Ultimately, modern historians must grapple with the fact that history has often been used as a political tool. For centuries (and yes, even today) historical narratives served to bolster nationalism, to push political ideals, to boost the reputation of leaders, or to minimize dark deeds.
This fact, when combined with the often ill-recorded details of the ancient world, leads to figures like King Arthur and Cerdic of Wessex, people shrouded in mystery whose lives were mythologized by successive chroniclers of history weaving stories to suit their needs.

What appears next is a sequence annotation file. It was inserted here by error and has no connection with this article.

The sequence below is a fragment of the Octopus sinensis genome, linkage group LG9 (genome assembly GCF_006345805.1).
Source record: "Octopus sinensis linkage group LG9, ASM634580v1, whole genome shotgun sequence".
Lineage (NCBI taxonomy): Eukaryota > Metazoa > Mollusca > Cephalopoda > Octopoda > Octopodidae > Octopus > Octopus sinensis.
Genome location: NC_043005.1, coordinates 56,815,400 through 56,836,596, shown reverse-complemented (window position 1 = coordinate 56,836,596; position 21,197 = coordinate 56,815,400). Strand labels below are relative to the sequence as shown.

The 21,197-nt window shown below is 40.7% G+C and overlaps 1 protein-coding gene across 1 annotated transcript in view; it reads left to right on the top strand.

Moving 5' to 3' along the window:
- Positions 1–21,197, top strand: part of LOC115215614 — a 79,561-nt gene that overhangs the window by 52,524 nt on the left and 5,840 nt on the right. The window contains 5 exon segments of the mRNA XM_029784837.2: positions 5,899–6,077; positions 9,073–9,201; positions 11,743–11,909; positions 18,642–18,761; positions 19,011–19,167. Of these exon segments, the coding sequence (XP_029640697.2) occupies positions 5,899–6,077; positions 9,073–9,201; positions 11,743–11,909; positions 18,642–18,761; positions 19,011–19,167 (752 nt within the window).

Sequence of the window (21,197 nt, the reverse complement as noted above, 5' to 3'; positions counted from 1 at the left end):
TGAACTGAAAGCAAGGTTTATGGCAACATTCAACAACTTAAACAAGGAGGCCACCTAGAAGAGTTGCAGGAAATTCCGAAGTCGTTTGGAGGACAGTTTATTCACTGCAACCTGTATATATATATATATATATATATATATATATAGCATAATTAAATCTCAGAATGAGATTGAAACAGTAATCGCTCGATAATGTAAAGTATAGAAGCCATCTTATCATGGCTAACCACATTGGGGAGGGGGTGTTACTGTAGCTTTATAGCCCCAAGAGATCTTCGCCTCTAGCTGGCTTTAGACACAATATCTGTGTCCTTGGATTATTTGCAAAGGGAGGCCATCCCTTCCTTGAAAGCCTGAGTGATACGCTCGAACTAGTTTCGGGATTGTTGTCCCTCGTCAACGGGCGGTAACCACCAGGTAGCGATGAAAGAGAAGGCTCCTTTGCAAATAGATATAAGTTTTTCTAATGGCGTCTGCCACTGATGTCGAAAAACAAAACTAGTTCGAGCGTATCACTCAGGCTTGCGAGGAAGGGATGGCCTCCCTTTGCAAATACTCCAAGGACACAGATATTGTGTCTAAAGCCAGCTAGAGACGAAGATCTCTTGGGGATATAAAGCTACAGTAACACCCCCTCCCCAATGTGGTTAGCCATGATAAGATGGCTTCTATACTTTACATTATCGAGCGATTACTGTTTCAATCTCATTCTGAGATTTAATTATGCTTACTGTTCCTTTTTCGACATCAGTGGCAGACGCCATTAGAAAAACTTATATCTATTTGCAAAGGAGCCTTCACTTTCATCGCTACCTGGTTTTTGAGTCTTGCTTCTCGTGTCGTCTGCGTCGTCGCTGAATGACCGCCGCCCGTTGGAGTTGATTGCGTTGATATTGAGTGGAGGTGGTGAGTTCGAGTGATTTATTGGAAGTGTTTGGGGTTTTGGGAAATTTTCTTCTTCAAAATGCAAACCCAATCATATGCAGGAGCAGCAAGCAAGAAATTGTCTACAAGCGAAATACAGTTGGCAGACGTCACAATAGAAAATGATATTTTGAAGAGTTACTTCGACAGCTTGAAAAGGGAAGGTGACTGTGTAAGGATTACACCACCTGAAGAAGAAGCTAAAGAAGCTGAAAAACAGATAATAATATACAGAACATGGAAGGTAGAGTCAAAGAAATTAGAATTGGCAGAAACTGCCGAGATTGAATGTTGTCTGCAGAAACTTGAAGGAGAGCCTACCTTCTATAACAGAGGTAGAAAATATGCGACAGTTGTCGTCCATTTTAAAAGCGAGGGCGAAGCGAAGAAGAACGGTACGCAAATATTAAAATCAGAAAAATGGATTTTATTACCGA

We may never know the actual truth of who Cerdic was, why he was so influential, or whether he may have inspired Arthurian legend, but to be honest, the mysteries of history are half the fun.
Top image: An imaginary depiction of Cerdic of Wessex from John Speed's 1611 "Saxon Heptarchy." Source: John Speed / Public domain
By Mark Johnston
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Castleden, R. 1999. King Arthur: The Truth Behind the Legend. Taylor and Francis Group.